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[plod] /plɒd/
verb (used without object), plodded, plodding.
to walk heavily or move laboriously; trudge:
to plod under the weight of a burden.
to proceed in a tediously slow manner:
The play just plodded along in the second act.
to work with constant and monotonous perseverance; drudge.
verb (used with object), plodded, plodding.
to walk heavily over or along.
the act or a course of plodding.
a sound of a heavy tread.
Origin of plod
First recorded in 1555-65; perhaps imitative
Related forms
plodder, noun
ploddingly, adverb
ploddingness, noun
outplod, verb (used with object), outplodded, outplodding.
unplodding, adjective
1. See pace1 . 3. toil, moil, labor. Unabridged
Based on the Random House Dictionary, © Random House, Inc. 2018.
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Examples from the Web for plod
Contemporary Examples
Historical Examples
  • What was there left but the weary plod, plod, and dust of years?

    The Gentleman From Indiana Booth Tarkington
  • It was almost nowhere possible to trot, and we had to plod on, step by step.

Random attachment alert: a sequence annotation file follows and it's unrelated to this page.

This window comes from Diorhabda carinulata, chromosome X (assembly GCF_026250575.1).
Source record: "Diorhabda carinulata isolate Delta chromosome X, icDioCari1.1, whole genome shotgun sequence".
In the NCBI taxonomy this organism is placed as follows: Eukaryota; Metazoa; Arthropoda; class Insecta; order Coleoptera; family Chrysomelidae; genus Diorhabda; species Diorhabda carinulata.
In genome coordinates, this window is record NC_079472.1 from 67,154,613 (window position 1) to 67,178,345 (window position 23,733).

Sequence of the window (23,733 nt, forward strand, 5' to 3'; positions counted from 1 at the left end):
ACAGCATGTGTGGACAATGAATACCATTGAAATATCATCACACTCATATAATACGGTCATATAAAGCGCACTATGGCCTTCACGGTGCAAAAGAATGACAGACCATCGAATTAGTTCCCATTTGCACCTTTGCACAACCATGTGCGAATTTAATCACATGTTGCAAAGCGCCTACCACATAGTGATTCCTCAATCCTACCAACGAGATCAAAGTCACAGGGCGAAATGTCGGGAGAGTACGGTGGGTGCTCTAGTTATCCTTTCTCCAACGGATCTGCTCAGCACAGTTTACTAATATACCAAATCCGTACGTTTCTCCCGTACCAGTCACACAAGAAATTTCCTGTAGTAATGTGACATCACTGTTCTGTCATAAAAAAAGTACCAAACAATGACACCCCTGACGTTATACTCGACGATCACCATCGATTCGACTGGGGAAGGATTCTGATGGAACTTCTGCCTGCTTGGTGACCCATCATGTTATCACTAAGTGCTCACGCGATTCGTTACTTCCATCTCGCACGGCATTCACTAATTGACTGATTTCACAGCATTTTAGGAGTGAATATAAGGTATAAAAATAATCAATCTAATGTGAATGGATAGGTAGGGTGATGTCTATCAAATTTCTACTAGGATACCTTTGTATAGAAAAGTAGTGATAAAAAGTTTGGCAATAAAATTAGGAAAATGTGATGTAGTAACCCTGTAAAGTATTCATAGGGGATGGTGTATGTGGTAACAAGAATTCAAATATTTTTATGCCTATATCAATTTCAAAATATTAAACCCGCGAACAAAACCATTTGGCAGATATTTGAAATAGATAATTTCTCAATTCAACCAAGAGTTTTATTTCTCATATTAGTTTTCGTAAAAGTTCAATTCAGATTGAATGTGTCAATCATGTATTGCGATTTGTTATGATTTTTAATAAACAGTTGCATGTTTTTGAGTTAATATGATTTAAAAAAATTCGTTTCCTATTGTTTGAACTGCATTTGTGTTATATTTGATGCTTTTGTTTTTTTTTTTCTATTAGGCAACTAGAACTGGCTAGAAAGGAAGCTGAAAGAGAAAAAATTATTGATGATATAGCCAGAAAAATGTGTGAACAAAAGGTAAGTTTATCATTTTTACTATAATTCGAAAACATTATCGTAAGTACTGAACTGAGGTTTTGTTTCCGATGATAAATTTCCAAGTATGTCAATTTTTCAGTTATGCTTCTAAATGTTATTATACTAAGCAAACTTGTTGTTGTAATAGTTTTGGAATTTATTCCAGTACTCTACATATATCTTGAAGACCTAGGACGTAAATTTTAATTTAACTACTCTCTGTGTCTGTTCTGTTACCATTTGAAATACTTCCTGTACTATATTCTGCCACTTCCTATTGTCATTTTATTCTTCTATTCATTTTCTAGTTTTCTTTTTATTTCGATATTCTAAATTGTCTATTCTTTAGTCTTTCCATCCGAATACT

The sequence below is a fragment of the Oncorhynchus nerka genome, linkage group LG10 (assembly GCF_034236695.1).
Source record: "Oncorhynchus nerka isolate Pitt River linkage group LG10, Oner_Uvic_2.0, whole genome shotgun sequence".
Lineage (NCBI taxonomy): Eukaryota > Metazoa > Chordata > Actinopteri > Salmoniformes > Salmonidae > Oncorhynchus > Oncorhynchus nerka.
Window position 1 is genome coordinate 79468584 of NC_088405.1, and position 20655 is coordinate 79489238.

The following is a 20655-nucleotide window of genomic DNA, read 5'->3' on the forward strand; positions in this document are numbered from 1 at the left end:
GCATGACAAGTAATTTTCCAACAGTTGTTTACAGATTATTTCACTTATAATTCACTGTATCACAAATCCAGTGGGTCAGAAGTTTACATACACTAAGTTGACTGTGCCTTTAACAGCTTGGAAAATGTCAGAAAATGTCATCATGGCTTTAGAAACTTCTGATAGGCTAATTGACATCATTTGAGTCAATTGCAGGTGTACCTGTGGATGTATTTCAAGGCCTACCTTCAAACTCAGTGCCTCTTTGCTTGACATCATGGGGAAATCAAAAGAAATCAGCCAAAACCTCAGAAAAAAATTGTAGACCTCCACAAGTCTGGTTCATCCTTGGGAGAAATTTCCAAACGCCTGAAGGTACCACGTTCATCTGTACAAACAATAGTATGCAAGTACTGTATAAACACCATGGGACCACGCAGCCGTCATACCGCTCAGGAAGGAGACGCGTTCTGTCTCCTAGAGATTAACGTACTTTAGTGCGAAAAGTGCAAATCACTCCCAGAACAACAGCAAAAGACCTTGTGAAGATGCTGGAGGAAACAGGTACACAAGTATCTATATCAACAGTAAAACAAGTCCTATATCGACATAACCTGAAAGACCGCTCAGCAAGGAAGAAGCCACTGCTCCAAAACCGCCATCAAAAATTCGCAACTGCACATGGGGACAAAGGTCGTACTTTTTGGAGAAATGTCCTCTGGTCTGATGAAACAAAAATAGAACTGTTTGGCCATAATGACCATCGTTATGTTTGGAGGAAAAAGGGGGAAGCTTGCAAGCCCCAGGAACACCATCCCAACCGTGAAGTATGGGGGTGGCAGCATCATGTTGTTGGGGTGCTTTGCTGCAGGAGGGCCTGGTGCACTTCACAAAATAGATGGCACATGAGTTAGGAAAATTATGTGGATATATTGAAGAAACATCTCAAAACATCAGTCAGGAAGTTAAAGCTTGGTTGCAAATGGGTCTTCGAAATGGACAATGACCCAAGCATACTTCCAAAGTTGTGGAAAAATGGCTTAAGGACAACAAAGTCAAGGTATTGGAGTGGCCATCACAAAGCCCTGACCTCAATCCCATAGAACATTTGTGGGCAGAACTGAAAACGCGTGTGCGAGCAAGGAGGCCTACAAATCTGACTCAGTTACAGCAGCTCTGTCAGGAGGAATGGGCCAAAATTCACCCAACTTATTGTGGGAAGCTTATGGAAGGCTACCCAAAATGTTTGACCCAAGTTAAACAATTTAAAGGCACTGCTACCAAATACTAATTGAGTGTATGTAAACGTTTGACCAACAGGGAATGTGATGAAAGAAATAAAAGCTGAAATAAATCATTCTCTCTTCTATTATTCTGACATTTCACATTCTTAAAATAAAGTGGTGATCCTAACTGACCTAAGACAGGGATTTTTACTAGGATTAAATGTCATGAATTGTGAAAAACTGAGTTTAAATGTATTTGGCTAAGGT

Ranald Bannerman's Boyhood George MacDonald
  • There was nothing for it but to plod along, for there were no houses on that road.

  • Jack might plod along all his life and never have a dollar ahead.

    Pretty Madcap Dorothy Laura Jean Libbey
  • All they could do was to plod on and drag their horses after them.

    Two Arrows William O. Stoddard
  • I will plod for hours and hours at a time, and at every turn I am handicapped.

    Psychotherapy Hugo Mnsterberg
  • They watched the squad in blue, now afoot, plod on down the road.

    Ride Proud, Rebel! Andre Alice Norton
  • There were muddy roads to plod through and treacherous sloughs to cross.

    The Eagle's Heart Hamlin Garland
  • Travellers have to plod through the wilderness as they best can.

    Away in the Wilderness R.M. Ballantyne
British Dictionary definitions for plod


verb plods, plodding, plodded
to make (one's way) or walk along (a path, road, etc) with heavy usually slow steps
(intransitive) to work slowly and perseveringly
the act of plodding
the sound of slow heavy steps
(Brit, slang) a policeman
Derived Forms
plodding, adjective
ploddingly, adverb
ploddingness, noun
Word Origin
C16: of imitative origin
Collins English Dictionary - Complete & Unabridged 2012 Digital Edition
© William Collins Sons & Co. Ltd. 1979, 1986 © HarperCollins
Publishers 1998, 2000, 2003, 2005, 2006, 2007, 2009, 2012
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Word Origin and History for plod

1560s, of uncertain origin, perhaps imitative of the sound of walking heavily or slowly. Related: Plodded; plodding.

Online Etymology Dictionary, © 2010 Douglas Harper
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